In contrast to open-heart surgery, TAVR does not offer the opportunity to measure the aortic annulus under direct vision during the procedure. Therefore, the dilemma before each TAVR procedure is the appropriate sizing of the dimensions of the aortic annulus and to choose not only the size but also the THV type (self-expanding vs. balloon-expandable) that fits the given anatomy best.
In the case of our patient, we used the same size THV for the second procedure (23-mm Edwards Sapien) as well as route of access (i.e. transfemoral). Postimplantation of the second THV, the patient's symptoms and hemodynamics improved with only mild residual periprosthetic regurgitation.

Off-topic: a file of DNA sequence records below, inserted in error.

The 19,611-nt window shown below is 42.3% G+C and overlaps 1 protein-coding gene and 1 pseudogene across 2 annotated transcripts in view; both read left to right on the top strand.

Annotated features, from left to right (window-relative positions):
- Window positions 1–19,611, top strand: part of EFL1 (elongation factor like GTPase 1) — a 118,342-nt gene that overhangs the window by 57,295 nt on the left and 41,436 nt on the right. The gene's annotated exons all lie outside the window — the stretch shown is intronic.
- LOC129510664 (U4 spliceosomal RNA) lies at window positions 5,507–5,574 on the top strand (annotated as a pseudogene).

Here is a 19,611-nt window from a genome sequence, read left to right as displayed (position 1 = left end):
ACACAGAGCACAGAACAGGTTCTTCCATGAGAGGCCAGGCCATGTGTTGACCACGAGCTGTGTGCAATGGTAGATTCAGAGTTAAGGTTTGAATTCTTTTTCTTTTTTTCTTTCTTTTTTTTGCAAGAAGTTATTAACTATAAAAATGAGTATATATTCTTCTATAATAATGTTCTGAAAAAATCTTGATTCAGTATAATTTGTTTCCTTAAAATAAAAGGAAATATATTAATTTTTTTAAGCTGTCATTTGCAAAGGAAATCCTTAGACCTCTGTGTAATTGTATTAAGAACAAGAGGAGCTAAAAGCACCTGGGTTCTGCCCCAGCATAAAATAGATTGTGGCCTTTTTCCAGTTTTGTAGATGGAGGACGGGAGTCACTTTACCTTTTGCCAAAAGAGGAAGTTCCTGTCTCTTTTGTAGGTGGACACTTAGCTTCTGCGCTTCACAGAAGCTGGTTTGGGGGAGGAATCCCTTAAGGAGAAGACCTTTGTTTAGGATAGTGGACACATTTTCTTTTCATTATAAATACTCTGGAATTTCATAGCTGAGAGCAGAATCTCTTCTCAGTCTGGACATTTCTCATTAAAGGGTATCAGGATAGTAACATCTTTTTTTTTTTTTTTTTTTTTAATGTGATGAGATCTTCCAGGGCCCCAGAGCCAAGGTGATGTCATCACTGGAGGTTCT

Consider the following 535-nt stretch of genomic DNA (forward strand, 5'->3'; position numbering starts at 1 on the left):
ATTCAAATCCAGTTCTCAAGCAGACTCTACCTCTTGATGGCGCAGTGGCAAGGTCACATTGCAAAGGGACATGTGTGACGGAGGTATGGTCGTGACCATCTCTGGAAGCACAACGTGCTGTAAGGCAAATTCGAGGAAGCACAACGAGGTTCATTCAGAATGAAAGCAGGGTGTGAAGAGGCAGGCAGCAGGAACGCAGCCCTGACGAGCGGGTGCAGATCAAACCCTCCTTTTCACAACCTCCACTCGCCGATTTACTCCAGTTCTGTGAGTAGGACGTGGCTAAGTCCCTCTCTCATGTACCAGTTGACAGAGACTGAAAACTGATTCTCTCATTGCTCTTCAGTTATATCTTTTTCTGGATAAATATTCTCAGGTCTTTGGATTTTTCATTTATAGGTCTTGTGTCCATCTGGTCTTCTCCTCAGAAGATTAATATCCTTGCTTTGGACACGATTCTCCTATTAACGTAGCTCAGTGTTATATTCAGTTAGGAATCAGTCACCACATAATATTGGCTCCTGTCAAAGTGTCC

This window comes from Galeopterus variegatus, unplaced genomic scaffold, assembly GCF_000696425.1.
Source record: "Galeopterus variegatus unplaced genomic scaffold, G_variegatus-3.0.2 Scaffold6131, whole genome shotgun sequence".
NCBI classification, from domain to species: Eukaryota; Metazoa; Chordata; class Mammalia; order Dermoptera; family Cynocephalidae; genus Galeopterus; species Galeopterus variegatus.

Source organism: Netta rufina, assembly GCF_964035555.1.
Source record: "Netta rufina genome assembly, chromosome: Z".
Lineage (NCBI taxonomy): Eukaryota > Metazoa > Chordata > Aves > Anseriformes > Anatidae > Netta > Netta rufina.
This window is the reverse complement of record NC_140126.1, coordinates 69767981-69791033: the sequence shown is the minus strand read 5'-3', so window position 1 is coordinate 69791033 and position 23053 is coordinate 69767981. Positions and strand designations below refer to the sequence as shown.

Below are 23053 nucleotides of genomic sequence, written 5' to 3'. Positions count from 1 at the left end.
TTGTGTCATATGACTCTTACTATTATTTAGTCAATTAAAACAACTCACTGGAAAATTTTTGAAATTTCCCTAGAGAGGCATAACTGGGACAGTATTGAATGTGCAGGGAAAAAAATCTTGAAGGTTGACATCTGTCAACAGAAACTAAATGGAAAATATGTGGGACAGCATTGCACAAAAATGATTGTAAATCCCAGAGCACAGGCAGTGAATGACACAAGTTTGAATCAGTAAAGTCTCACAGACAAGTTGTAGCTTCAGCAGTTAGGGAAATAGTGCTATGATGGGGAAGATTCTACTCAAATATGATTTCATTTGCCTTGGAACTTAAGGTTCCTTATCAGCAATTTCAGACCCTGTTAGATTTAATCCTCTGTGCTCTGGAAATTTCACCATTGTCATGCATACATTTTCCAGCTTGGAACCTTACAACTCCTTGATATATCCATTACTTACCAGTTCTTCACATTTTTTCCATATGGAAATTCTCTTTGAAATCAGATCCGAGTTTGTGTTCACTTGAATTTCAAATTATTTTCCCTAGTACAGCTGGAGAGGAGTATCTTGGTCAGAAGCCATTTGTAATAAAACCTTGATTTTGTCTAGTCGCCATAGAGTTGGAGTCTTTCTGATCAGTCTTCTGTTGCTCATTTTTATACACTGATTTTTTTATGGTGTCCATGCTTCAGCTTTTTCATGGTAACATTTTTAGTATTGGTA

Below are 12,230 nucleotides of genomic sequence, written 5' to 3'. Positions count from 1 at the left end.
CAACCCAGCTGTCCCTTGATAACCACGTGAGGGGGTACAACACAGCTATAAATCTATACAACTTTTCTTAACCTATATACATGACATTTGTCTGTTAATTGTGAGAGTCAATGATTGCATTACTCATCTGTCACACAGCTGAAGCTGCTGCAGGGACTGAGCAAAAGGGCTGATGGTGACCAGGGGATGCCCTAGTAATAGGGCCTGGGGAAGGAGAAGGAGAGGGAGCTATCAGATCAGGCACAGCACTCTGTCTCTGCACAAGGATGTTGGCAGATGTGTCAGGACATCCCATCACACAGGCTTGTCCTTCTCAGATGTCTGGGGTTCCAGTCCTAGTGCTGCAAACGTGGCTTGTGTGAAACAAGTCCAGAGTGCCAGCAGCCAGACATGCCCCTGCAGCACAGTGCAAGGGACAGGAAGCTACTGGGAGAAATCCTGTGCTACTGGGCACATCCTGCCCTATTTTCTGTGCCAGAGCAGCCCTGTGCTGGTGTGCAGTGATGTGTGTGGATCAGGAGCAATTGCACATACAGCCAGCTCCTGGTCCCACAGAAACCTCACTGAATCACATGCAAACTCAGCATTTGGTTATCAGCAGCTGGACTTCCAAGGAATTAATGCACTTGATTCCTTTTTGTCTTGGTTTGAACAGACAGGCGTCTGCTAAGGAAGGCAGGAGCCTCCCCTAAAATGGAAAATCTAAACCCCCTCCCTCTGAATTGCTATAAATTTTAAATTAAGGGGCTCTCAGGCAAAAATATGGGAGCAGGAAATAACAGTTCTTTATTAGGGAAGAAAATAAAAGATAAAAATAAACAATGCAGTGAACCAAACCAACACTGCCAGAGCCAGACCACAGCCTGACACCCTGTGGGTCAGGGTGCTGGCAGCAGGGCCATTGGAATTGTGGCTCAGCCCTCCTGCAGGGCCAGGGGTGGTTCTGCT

This case highlights that TAVR valve-in-TAVR valve implantation for failed balloon-expandable TAVR is feasible and may result in satisfactory outcomes.
| Conclusion|| |
TAVR valve in-TAVR valve may be an option with favorable outcomes for immediate periprosthetic regurgitation following TAVR procedure.
Financial support and sponsorship
Conflicts of interest
There are no conflicts of interest.
| References|| |
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[Figure 1], [Figure 2], [Figure 3]